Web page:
3. A lack of robust and secure finance available for all parts of the globe to develop inclusive, just and nature-friendly renewable energy.
1. Incentives: The scaling up of climate and nature-friendly economic incentives and regulations around the world in order to tackle the climate threat facing nature and people. Investments should be directed towards energy saving, technology transfer and low carbon energy supply, in particular cost-competitive, inclusive, sustainable and nature-friendly renewable energy sources. Action must ensure the phasing out of perverse subsidies to fossil fuel initiatives.
2. Green recovery: Global recovery measures from the COVID-19 pandemic should mobilise funding mechanisms for a green, equitable and resilient future. Renewable energy can help revitalize the economy by generating green jobs, ensuring energy security, improving clean air and strengthening resilience. Financing is needed at a more strategic level to support the integration of the data, tools, guidance. Multi-stakeholder processes and a renewable energy led green recovery must also be nature friendly and ensure appropriate regulations and safeguards are in place.
3. Financing data: Investment in datasets and data management systems, whilst developing capacity and harmonising monitoring and indicators. Resources and funding also need to be more inclusive and accessible to civil society, which ultimately collects and manages much of the data needed for government and industry decision-making (e.g. biodiversity baseline data) but often on a voluntary or project-to-project, hand-to-mouth basis.
Stimulus packages and structural change for inclusive, sustainable and nature-friendly renewable energy as part of national/regional green recovery mechanisms.
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Grameen ShaktiBangladeshNon-Governmental Organization1. Lack of trust and confidence of Financial Sector in financing RE projects
2. Long payback period increases investment risk
3. absence of proper financial model
1. Policy measures and insurance for risk coverage of RE projects for better financial confidence
2. Policy and insurance tools to cover long pay back risk
3. Sustainable and replicated financial model of different renewable energy/ energy efficiency technologies needs to be developed and proper scale-up.
Net metering policy in Bangladesh where utility is blinded to take measures for non-payment of solar rooftop tariff.
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MOUSSTAKBALNEGOCEBurkina FasoBusiness & Industry- Corruption and administrative slowness in the release of funds.

- Problem of organization and structuring of projects for the mobilization of funds to be allocated according to priority projects.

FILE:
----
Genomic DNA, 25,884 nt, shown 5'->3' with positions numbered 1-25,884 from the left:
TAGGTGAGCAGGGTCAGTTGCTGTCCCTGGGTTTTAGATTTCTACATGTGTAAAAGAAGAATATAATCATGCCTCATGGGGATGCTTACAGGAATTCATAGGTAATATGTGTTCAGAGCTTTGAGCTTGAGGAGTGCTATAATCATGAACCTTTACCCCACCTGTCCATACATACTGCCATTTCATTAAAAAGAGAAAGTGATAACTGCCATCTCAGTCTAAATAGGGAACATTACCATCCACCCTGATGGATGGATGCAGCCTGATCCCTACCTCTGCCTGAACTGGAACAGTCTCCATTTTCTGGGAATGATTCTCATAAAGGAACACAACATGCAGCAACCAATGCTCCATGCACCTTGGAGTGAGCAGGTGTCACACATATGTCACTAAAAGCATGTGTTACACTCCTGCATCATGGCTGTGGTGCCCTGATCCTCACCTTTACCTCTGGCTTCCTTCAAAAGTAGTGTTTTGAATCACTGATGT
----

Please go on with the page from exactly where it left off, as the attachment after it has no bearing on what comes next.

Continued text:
- Lack of transparency and investment monitoring data.

1. Identify prior energy projects in which investments have to urgently be and promote the establishment of green public and private funds

2, Establish transparent investments public data monitoring platform and governance in order to follow-up investments
3.Prioritize investment on green innovative energy projects by cutting down progressively fossil fuels investments
Promote new equity green private funds
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Centro para la Autonomía y Desarrollo de los Pueblos Indígenas - CADPI Nicaragua Indigenous Peoples1. lack of social and environmental safeguards in public/private finance investment actions
2. financing structures that are not very accessible to indigenous peoples
3. lack of right based approach in financial mechanism
1. dedicated grand mechanism for Indigenous Peoples related to the implementation of SDG7
2. Finance mechanism and action that take into account the human right based approach and establish robust social and environmental safeguard in place.
3.
The Indigenous People Major Group (IPMG) has defined an agreement with the GEF small grants program managed by UNDP to enable indigenous organizations to access funding for the implementation of SDG7 in different countries in Africa, Asia and Latin America. This is a good example to follow and can be scaled up in other funding spaces to scale up the implementation of SDG7, with the active and effective participation of Indigenous Peoples. there are other mechanisms that allow direct access to funds, from which lessons can be learned to create more inclusive mechanisms for the most marginalized groups. It's important raise that these examples respect the visión and led action of indigenous peoples in the process.
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KINDERENERGYUSAEDU,GREEN INNOV & TECH FOR KIDS & FORESTSLack of government and private investment interest support for innovative CO2 tech solutions designed kids to foster forest growth for education of children. CO2 tracker that finances Children's Forest Fund
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Innovea Development FoundationNigeriaEducation, Clean and Renewable Energy, Policies, CITIES1) Lack of Streamline focus to specific infrastuctural priorities at it suits the just transition mandate 2) Policy failure 3) Lack of monitoring and coordination for existing financial instrumentsDeveloping a multi stakeholder framework for carbon finance and carbon pricing which are not only infrastructure specific but have co benefits on impacts in areas of mitigation and adaptation. 2) Well structured policy governance targeted towards development of carbon meutralization technologies and circularity 3) Strict debt profiling managementThe EU Green deal from the EU-AU Partnership as well as efforts from The IFC and The World Bank can better be leveraged for OECD countries. Also The GCF and GEF Facilities are wonderful interventions.